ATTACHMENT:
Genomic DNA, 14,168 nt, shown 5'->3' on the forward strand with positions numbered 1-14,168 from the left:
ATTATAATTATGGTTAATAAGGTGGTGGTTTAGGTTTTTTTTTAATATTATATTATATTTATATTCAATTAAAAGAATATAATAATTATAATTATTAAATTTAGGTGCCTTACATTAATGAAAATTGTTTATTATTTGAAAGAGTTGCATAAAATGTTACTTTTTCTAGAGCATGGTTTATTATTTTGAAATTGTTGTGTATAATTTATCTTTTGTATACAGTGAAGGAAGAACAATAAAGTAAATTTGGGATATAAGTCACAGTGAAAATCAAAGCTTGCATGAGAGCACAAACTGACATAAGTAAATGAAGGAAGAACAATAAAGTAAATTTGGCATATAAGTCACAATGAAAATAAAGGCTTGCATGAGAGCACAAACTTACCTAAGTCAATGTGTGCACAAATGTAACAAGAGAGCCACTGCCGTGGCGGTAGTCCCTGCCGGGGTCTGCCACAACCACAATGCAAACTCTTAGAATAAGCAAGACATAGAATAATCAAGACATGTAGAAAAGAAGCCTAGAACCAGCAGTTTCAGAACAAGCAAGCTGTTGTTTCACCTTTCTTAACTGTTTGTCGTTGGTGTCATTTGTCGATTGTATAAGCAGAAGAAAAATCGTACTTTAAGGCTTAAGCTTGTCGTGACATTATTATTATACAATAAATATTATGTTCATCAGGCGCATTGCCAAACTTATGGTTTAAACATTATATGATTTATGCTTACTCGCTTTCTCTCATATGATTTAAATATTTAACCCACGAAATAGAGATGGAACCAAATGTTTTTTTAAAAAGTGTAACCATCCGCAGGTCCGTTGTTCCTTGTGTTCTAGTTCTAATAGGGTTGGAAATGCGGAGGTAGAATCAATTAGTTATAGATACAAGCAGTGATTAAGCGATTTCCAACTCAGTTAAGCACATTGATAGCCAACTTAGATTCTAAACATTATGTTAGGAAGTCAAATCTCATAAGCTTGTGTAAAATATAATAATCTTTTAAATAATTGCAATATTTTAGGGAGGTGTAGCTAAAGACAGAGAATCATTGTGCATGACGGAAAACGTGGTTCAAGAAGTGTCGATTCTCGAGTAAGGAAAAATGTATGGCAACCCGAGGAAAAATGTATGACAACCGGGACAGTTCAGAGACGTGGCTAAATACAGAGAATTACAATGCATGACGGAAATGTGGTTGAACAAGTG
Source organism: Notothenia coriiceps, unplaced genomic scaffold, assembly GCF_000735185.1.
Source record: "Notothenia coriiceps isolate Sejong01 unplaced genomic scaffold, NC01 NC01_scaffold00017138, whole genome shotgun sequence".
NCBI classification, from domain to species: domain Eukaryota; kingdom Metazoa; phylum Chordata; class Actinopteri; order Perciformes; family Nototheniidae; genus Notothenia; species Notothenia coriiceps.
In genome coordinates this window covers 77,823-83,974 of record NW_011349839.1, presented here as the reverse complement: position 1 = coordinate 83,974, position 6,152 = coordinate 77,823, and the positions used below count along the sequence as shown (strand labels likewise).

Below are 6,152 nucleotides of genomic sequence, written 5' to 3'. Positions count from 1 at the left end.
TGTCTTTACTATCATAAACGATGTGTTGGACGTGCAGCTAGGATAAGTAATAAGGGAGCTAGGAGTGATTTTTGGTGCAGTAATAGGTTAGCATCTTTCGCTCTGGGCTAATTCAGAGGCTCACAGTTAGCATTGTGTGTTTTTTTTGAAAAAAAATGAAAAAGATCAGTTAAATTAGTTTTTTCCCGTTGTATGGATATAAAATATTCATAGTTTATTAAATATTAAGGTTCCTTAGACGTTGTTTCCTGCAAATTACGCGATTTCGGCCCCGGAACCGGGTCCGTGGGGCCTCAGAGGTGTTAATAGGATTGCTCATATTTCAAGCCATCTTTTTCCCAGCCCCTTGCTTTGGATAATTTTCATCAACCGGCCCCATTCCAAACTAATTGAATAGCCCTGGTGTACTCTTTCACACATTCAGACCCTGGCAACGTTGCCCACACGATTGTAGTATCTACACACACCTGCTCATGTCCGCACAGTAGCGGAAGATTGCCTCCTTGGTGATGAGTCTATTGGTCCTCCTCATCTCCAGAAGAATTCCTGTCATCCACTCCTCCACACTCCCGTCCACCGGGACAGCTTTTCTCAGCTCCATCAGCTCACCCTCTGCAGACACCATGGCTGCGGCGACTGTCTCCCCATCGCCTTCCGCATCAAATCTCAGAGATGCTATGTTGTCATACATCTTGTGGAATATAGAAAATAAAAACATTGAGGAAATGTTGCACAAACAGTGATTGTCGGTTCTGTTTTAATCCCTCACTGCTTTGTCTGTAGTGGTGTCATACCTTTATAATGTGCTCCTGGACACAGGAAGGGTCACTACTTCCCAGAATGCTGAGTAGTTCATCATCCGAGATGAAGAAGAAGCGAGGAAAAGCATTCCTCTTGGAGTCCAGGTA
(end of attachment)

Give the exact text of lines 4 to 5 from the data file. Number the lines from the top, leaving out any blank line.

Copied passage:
Source record: "Notothenia coriiceps isolate Sejong01 unplaced genomic scaffold, NC01 NC01_scaffold00017138, whole genome shotgun sequence".
NCBI classification, from domain to species: domain Eukaryota; kingdom Metazoa; phylum Chordata; class Actinopteri; order Perciformes; family Nototheniidae; genus Notothenia; species Notothenia coriiceps.